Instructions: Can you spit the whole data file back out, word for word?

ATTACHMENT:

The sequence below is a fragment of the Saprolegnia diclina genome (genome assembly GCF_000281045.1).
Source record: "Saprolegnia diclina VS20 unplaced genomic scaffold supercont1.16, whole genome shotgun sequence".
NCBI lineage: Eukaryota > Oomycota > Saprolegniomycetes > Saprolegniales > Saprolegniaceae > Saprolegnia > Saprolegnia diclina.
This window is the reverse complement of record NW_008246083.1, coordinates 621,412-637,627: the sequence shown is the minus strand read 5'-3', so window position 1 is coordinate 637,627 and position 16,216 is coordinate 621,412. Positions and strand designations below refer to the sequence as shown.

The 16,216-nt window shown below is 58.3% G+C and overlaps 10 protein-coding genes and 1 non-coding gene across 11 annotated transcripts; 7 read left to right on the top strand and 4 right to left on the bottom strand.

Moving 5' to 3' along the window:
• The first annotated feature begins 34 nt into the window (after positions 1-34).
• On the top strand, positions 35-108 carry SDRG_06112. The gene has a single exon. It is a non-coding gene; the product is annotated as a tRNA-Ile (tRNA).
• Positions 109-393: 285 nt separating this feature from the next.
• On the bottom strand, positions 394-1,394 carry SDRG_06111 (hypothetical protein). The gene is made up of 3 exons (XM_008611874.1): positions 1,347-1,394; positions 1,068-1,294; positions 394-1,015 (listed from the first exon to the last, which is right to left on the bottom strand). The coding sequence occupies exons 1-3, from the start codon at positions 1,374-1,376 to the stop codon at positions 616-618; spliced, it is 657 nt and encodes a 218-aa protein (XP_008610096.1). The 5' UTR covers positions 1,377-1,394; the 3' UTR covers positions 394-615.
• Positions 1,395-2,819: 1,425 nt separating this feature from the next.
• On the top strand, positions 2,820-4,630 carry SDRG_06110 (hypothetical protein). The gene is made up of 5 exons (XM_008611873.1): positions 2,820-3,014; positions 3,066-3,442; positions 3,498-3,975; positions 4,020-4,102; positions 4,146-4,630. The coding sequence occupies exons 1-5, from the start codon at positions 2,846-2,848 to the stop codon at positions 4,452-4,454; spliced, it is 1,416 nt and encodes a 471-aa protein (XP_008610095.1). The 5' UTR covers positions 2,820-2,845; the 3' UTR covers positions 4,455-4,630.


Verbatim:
The sequence below is a fragment of the Saprolegnia diclina genome (genome assembly GCF_000281045.1).
Source record: "Saprolegnia diclina VS20 unplaced genomic scaffold supercont1.16, whole genome shotgun sequence".
NCBI lineage: Eukaryota > Oomycota > Saprolegniomycetes > Saprolegniales > Saprolegniaceae > Saprolegnia > Saprolegnia diclina.
This window is the reverse complement of record NW_008246083.1, coordinates 621,412-637,627: the sequence shown is the minus strand read 5'-3', so window position 1 is coordinate 637,627 and position 16,216 is coordinate 621,412. Positions and strand designations below refer to the sequence as shown.

The 16,216-nt window shown below is 58.3% G+C and overlaps 10 protein-coding genes and 1 non-coding gene across 11 annotated transcripts; 7 read left to right on the top strand and 4 right to left on the bottom strand.

Moving 5' to 3' along the window:
• The first annotated feature begins 34 nt into the window (after positions 1-34).
• On the top strand, positions 35-108 carry SDRG_06112. The gene has a single exon. It is a non-coding gene; the product is annotated as a tRNA-Ile (tRNA).
• Positions 109-393: 285 nt separating this feature from the next.
• On the bottom strand, positions 394-1,394 carry SDRG_06111 (hypothetical protein). The gene is made up of 3 exons (XM_008611874.1): positions 1,347-1,394; positions 1,068-1,294; positions 394-1,015 (listed from the first exon to the last, which is right to left on the bottom strand). The coding sequence occupies exons 1-3, from the start codon at positions 1,374-1,376 to the stop codon at positions 616-618; spliced, it is 657 nt and encodes a 218-aa protein (XP_008610096.1). The 5' UTR covers positions 1,377-1,394; the 3' UTR covers positions 394-615.
• Positions 1,395-2,819: 1,425 nt separating this feature from the next.
• On the top strand, positions 2,820-4,630 carry SDRG_06110 (hypothetical protein). The gene is made up of 5 exons (XM_008611873.1): positions 2,820-3,014; positions 3,066-3,442; positions 3,498-3,975; positions 4,020-4,102; positions 4,146-4,630. The coding sequence occupies exons 1-5, from the start codon at positions 2,846-2,848 to the stop codon at positions 4,452-4,454; spliced, it is 1,416 nt and encodes a 471-aa protein (XP_008610095.1). The 5' UTR covers positions 2,820-2,845; the 3' UTR covers positions 4,455-4,630.